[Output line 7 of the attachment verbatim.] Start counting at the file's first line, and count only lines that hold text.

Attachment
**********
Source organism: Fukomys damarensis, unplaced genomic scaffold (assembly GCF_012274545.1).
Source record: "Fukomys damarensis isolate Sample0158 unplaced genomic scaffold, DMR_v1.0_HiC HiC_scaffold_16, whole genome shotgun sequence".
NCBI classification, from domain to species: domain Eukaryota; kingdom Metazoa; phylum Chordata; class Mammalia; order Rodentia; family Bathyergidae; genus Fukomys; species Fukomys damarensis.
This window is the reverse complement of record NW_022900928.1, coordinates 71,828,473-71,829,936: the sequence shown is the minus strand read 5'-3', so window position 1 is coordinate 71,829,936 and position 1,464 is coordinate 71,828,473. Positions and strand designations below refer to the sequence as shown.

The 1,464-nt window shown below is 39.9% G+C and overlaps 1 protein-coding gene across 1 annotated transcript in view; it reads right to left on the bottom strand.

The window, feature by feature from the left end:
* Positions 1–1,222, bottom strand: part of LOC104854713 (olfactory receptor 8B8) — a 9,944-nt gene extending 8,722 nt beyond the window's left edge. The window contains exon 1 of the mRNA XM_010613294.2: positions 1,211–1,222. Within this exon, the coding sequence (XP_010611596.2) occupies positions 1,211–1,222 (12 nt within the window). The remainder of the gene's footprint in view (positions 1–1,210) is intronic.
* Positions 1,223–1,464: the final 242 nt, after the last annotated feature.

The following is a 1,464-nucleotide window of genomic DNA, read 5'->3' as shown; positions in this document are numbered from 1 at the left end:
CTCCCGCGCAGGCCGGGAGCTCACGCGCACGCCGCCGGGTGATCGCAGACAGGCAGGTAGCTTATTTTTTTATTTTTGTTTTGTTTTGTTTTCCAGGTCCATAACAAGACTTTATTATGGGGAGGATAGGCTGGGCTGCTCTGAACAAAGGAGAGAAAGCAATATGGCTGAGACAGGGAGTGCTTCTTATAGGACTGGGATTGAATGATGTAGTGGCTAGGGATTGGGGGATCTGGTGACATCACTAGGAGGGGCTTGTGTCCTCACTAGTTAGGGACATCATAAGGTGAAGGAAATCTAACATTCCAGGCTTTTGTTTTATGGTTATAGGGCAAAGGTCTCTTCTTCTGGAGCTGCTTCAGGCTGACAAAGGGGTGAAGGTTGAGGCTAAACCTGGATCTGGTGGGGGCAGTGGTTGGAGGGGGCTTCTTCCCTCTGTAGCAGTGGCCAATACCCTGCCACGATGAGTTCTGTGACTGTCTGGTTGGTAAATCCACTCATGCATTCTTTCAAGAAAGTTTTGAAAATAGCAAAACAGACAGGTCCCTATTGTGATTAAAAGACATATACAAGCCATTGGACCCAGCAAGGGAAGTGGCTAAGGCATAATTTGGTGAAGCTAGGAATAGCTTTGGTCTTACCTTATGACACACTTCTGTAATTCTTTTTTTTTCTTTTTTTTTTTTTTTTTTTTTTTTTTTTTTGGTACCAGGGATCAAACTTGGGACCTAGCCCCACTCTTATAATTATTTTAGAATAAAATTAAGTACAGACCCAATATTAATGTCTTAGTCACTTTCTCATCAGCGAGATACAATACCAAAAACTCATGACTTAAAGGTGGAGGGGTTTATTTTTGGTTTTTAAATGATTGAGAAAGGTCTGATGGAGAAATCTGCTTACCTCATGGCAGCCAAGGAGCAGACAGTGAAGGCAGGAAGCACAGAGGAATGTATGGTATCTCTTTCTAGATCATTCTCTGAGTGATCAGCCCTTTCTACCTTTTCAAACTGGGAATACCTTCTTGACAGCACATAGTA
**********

* Positions 1–1,222, bottom strand: part of LOC104854713 (olfactory receptor 8B8) — a 9,944-nt gene extending 8,722 nt beyond the window's left edge. The window contains exon 1 of the mRNA XM_010613294.2: positions 1,211–1,222. Within this exon, the coding sequence (XP_010611596.2) occupies positions 1,211–1,222 (12 nt within the window). The remainder of the gene's footprint in view (positions 1–1,210) is intronic.